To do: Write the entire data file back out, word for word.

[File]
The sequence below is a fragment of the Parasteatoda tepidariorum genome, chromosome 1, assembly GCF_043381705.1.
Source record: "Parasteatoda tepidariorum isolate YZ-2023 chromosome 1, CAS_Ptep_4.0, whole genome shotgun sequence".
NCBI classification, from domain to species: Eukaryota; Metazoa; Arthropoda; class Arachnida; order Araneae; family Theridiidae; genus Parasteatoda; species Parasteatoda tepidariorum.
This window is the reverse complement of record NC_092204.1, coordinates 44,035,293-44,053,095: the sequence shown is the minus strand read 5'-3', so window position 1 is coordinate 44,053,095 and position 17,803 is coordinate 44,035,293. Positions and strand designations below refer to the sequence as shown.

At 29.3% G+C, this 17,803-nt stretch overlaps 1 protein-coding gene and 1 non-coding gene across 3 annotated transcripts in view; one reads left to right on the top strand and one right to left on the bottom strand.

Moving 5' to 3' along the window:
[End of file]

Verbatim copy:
The sequence below is a fragment of the Parasteatoda tepidariorum genome, chromosome 1, assembly GCF_043381705.1.
Source record: "Parasteatoda tepidariorum isolate YZ-2023 chromosome 1, CAS_Ptep_4.0, whole genome shotgun sequence".
NCBI classification, from domain to species: Eukaryota; Metazoa; Arthropoda; class Arachnida; order Araneae; family Theridiidae; genus Parasteatoda; species Parasteatoda tepidariorum.
This window is the reverse complement of record NC_092204.1, coordinates 44,035,293-44,053,095: the sequence shown is the minus strand read 5'-3', so window position 1 is coordinate 44,053,095 and position 17,803 is coordinate 44,035,293. Positions and strand designations below refer to the sequence as shown.

At 29.3% G+C, this 17,803-nt stretch overlaps 1 protein-coding gene and 1 non-coding gene across 3 annotated transcripts in view; one reads left to right on the top strand and one right to left on the bottom strand.

Moving 5' to 3' along the window: